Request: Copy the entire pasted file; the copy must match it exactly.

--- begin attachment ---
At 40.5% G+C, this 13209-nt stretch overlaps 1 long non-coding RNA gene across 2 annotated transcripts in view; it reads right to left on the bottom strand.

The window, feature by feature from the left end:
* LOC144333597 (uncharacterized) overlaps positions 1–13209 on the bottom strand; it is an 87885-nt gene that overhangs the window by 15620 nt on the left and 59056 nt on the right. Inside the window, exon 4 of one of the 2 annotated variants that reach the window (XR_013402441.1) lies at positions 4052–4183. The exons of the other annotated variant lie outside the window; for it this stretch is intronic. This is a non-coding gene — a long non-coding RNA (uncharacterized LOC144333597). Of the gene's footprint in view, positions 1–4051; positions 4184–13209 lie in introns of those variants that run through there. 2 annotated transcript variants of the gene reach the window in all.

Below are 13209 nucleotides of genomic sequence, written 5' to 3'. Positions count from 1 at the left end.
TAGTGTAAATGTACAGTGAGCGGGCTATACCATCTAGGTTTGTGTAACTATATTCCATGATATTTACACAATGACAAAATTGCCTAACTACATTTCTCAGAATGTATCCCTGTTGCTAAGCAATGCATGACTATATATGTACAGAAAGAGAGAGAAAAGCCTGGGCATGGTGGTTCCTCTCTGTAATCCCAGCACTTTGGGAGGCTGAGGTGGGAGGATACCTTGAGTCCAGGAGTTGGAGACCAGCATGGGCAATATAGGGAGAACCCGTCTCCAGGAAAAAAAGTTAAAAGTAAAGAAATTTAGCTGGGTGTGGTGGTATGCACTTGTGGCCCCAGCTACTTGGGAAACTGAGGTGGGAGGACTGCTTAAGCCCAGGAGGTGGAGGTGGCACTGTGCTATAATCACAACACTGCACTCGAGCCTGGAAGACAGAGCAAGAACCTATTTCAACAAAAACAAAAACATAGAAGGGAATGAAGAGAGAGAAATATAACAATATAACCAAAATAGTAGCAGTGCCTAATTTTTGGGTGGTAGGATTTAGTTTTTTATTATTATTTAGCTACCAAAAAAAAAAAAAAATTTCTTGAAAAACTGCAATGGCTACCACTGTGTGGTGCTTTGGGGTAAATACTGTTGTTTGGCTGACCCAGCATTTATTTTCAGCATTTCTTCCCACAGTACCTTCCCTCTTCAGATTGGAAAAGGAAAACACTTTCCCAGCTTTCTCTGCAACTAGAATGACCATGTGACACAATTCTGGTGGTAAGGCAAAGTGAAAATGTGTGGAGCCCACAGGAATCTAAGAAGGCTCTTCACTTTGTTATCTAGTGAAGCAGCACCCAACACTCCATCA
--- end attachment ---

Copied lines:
At 40.5% G+C, this 13209-nt stretch overlaps 1 long non-coding RNA gene across 2 annotated transcripts in view; it reads right to left on the bottom strand.

The window, feature by feature from the left end:
* LOC144333597 (uncharacterized) overlaps positions 1–13209 on the bottom strand; it is an 87885-nt gene that overhangs the window by 15620 nt on the left and 59056 nt on the right. Inside the window, exon 4 of one of the 2 annotated variants that reach the window (XR_013402441.1) lies at positions 4052–4183. The exons of the other annotated variant lie outside the window; for it this stretch is intronic. This is a non-coding gene — a long non-coding RNA (uncharacterized LOC144333597). Of the gene's footprint in view, positions 1–4051; positions 4184–13209 lie in introns of those variants that run through there. 2 annotated transcript variants of the gene reach the window in all.

Below are 13209 nucleotides of genomic sequence, written 5' to 3'. Positions count from 1 at the left end.
TAGTGTAAATGTACAGTGAGCGGGCTATACCATCTAGGTTTGTGTAACTATATTCCATGATATTTACACAATGACAAAATTGCCTAACTACATTTCTCAGAATGTATCCCTGTTGCTAAGCAATGCATGACTATATATGTACAGAAAGAGAGAGAAAAGCCTGGGCATGGTGGTTCCTCTCTGTAATCCCAGCACTTTGGGAGGCTGAGGTGGGAGGATACCTTGAGTCCAGGAGTTGGAGACCAGCATGGGCAATATAGGGAGAACCCGTCTCCAGGAAAAAAAGTTAAAAGTAAAGAAATTTAGCTGGGTGTGGTGGTATGCACTTGTGGCCCCAGCTACTTGGGAAACTGAGGTGGGAGGACTGCTTAAGCCCAGGAGGTGGAGGTGGCACTGTGCTATAATCACAACACTGCACTCGAGCCTGGAAGACAGAGCAAGAACCTATTTCAACAAAAACAAAAACATAGAAGGGAATGAAGAGAGAGAAATATAACAATATAACCAAAATAGTAGCAGTGCCTAATTTTTGGGTGGTAGGATTTAGTTTTTTATTATTATTTAGCTACCAAAAAAAAAAAAAAATTTCTTGAAAAACTGCAATGGCTACCACTGTGTGGTGCTTTGGGGTAAATACTGTTGTTTGGCTGACCCAGCATTTATTTTCAGCATTTCTTCCCACAGTACCTTCCCTCTTCAGATTGGAAAAGGAAAACACTTTCCCAGCTTTCTCTGCAACTAGAATGACCATGTGACACAATTCTGGTGGTAAGGCAAAGTGAAAATGTGTGGAGCCCACAGGAATCTAAGAAGGCTCTTCACTTTGTTATCTAGTGAAGCAGCACCCAACACTCCATCA